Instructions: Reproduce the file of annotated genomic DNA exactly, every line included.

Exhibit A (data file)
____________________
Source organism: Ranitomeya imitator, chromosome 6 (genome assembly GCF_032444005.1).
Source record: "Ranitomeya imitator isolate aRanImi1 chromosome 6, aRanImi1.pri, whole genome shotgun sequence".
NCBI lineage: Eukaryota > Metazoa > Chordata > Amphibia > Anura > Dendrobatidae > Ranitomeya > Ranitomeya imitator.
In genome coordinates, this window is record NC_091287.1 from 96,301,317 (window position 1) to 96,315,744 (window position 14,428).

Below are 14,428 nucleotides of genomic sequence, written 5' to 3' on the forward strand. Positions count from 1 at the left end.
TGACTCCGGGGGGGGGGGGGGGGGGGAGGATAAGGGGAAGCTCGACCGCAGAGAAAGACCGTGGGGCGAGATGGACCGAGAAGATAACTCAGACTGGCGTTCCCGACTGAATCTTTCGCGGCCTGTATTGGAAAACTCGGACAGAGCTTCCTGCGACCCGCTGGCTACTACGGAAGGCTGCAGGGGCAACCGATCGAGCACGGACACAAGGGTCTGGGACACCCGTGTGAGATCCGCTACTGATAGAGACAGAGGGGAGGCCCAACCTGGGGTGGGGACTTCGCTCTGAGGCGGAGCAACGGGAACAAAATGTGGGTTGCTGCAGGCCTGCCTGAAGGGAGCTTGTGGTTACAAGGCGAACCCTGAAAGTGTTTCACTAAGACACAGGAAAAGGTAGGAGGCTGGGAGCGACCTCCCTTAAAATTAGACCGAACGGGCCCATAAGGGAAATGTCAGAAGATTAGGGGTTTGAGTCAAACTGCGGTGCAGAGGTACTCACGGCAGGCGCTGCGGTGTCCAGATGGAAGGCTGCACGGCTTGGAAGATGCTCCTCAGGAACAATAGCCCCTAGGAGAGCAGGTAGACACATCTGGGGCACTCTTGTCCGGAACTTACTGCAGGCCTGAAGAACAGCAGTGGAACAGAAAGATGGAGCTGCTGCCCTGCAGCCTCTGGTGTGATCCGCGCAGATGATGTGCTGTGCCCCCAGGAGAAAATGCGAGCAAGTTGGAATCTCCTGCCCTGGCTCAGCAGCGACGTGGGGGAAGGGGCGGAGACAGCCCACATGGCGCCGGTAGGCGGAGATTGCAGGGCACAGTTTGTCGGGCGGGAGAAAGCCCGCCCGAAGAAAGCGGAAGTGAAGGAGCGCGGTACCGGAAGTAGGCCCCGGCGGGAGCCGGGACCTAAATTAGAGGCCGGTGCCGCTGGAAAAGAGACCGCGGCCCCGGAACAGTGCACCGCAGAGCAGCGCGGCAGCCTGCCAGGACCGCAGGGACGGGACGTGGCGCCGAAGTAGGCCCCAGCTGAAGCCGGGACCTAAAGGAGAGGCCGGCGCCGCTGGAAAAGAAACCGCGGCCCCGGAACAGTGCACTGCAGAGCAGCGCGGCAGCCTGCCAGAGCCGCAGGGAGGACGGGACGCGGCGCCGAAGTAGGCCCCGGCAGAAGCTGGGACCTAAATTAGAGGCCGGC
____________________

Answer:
Source organism: Ranitomeya imitator, chromosome 6 (genome assembly GCF_032444005.1).
Source record: "Ranitomeya imitator isolate aRanImi1 chromosome 6, aRanImi1.pri, whole genome shotgun sequence".
NCBI lineage: Eukaryota > Metazoa > Chordata > Amphibia > Anura > Dendrobatidae > Ranitomeya > Ranitomeya imitator.
In genome coordinates, this window is record NC_091287.1 from 96,301,317 (window position 1) to 96,315,744 (window position 14,428).

Below are 14,428 nucleotides of genomic sequence, written 5' to 3' on the forward strand. Positions count from 1 at the left end.
TGACTCCGGGGGGGGGGGGGGGGGGGAGGATAAGGGGAAGCTCGACCGCAGAGAAAGACCGTGGGGCGAGATGGACCGAGAAGATAACTCAGACTGGCGTTCCCGACTGAATCTTTCGCGGCCTGTATTGGAAAACTCGGACAGAGCTTCCTGCGACCCGCTGGCTACTACGGAAGGCTGCAGGGGCAACCGATCGAGCACGGACACAAGGGTCTGGGACACCCGTGTGAGATCCGCTACTGATAGAGACAGAGGGGAGGCCCAACCTGGGGTGGGGACTTCGCTCTGAGGCGGAGCAACGGGAACAAAATGTGGGTTGCTGCAGGCCTGCCTGAAGGGAGCTTGTGGTTACAAGGCGAACCCTGAAAGTGTTTCACTAAGACACAGGAAAAGGTAGGAGGCTGGGAGCGACCTCCCTTAAAATTAGACCGAACGGGCCCATAAGGGAAATGTCAGAAGATTAGGGGTTTGAGTCAAACTGCGGTGCAGAGGTACTCACGGCAGGCGCTGCGGTGTCCAGATGGAAGGCTGCACGGCTTGGAAGATGCTCCTCAGGAACAATAGCCCCTAGGAGAGCAGGTAGACACATCTGGGGCACTCTTGTCCGGAACTTACTGCAGGCCTGAAGAACAGCAGTGGAACAGAAAGATGGAGCTGCTGCCCTGCAGCCTCTGGTGTGATCCGCGCAGATGATGTGCTGTGCCCCCAGGAGAAAATGCGAGCAAGTTGGAATCTCCTGCCCTGGCTCAGCAGCGACGTGGGGGAAGGGGCGGAGACAGCCCACATGGCGCCGGTAGGCGGAGATTGCAGGGCACAGTTTGTCGGGCGGGAGAAAGCCCGCCCGAAGAAAGCGGAAGTGAAGGAGCGCGGTACCGGAAGTAGGCCCCGGCGGGAGCCGGGACCTAAATTAGAGGCCGGTGCCGCTGGAAAAGAGACCGCGGCCCCGGAACAGTGCACCGCAGAGCAGCGCGGCAGCCTGCCAGGACCGCAGGGACGGGACGTGGCGCCGAAGTAGGCCCCAGCTGAAGCCGGGACCTAAAGGAGAGGCCGGCGCCGCTGGAAAAGAAACCGCGGCCCCGGAACAGTGCACTGCAGAGCAGCGCGGCAGCCTGCCAGAGCCGCAGGGAGGACGGGACGCGGCGCCGAAGTAGGCCCCGGCAGAAGCTGGGACCTAAATTAGAGGCCGGC